As a result, a Friedkin film is a collage rather than the execution of a sketch or plan whose unity gives a priori unity to the work, as would be the case with Fritz Lang, to name a classical director Friedkin admires and to some degree emulates. Individual Friedkin films may conform more or less to this description depending on the circumstances of their production, but in the freest ones – and Cruising is the freest film Friedkin ever made – the creation of meaning through montage is foregrounded as it is in the work of only a few American directors, most notably Joe Dante, who pays tribute to Cruising in the peepshow murder at the beginning of The Howling (1981).

 

Eric Kohn introduces an interview with Friedkin for the NY Press:

For 30 years, William Friedkin has claimed that Cruising isn’t controversial. Those who took issue with the release of film in 1980 for interpreting Manhattan’s gay community as a breeding ground for killers and miscreants eventually wrote the film off as exploitation and forgot about it. He knows that watching a brawny Al Pacino adorn himself in leather as an undercover cop tracking a homosexual murderer carries nightmarish impact. But Friedkin insists that certain gay groups’ decision to assail the plot for being homophobic is akin to protistitutes complaining about a movie based on Jack the Ripper. If Cruising succeeds as an outlandish thriller and carnivalesque showcase of underworld grime—which it does—Friedkin’s hesitancy to discuss it in ideological terms sustains the moral ambiguity.

 

Of course, this is a guy best known for reinventing the horror and action genres (with The Exorcist and The French Connection, respectively), so his support for a literal reading of the film almost makes sense. But Friedkin himself is tough to crack. He cites esoteric playwright Harold Pinter, whose surrealist The Birthday Party was adapted by the director for his first project in 1968, as his greatest mentor. He joked “I wrote this shit” before a Cannes audience last May when the new print of Cruising premiered. And he claims to be less bothered by Senator Larry Craig’s bathroom antics than President Clinton’s behavior in the Oval Office. Whether defiantly brilliant or brilliantly defiant, Friedkin remains a gifted storyteller.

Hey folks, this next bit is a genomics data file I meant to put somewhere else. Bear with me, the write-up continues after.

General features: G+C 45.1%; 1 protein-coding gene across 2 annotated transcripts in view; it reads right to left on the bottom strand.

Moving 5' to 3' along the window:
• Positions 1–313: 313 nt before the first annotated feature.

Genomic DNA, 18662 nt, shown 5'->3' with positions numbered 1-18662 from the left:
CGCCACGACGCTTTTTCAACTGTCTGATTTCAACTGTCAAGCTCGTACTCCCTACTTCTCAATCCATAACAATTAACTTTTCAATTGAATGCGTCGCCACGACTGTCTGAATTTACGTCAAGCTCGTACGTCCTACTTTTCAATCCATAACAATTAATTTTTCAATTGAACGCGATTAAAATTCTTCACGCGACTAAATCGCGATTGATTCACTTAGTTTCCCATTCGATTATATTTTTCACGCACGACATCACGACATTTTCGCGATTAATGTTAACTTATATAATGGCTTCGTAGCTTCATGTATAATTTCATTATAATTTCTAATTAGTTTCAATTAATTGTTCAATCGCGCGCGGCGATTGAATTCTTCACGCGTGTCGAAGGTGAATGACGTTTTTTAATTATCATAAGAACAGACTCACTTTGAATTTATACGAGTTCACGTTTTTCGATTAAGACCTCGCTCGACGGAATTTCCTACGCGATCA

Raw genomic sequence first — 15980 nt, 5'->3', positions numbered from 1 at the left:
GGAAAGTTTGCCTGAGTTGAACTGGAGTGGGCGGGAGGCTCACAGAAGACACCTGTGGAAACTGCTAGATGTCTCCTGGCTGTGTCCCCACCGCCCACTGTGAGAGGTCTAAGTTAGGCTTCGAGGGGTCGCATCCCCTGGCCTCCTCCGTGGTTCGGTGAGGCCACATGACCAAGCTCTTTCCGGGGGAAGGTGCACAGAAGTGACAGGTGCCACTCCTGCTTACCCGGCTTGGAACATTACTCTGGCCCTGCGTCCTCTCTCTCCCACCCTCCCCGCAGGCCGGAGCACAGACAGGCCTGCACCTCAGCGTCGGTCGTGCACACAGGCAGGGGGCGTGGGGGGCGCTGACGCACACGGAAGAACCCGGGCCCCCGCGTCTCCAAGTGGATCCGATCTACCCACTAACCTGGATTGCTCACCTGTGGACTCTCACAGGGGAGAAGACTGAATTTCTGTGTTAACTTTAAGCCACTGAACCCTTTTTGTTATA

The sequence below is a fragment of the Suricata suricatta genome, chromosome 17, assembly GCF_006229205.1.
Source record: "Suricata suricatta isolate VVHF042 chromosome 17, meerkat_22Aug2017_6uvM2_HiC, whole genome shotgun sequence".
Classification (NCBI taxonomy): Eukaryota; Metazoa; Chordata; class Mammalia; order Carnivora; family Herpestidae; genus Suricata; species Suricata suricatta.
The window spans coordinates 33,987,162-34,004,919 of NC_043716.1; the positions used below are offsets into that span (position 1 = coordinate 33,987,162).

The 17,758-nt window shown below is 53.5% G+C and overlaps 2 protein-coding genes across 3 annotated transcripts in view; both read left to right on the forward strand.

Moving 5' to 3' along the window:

Alex Simon also interviews Friedkin for his blog The Hollywood Interview:

Your screenplay for Cruising was actually inspired by several different sources, correct?

I was offered the book Cruising by Gerald Walker to direct as a film, by Phil D’Antoni, who had produced The French Connection. I read the book and didn’t think much of it. It was sort of interesting but I wasn’t compelled to make it into a film at that time. Then Phil went out and got Steven Spielberg interested in making the film. And the two of them tried to get it set up for quite some time, and weren’t able to. And D’Antoni is a great producer, really tenacious. We were turned down on The French Connection by every studio twice until Fox made it. But they finally gave up on Cruising. Three or four years later, Jerry Weintraub brought it to me, and said “I heard you were interested in this, which is why I bought it. I want to do it with you.” I said ‘Jerry, I wasn’t interested in it. In fact, I turned it down with Phil.’ He said “Read it again. I think it would be a hell of a film.” Jerry’s a very persuasive guy, but I still wasn’t interested. Then several things happened: there were a series of unsolved killings in New York in the leather bars on the lower west side. The mysterious deaths that were taking place in the gay community, that later turned out to be AIDS, but really didn’t have a name then. And the fact that my friend Randy Jurgensen, of the New York police department, had been assigned to go undercover into some of the bars, because he resembled some of the victims. Then, the Arthur Bell articles about the unsolved killings. He wrote them for the Village Voice as sort of cautionary tales. It was great reportage. Then, there was a fellow who had a bit part in The Exorcist, in the NYU medical center during the arteriogram sequence, which was performed by an actual doctor and his assistant in the film. The assistant was later accused of a couple of the murders in the bars. I saw his picture in the papers and I got in touch with his lawyer, who arranged for me to meet with him at Rikers Island Penitentiary. I asked him what happened, and he told me. He also told me the police had offered him a better deal if he confessed to eight or nine of the murders, whether he’d done them or not. And I put that line in the film, because I found it so horrifying. I found out that he got out of prison three years ago, which means he got 25 years for what I took to be multiple murders. All of these things came together for what I took to be a kind of perfect storm, and I called Jerry back and said ‘I think I know what to do with Cruising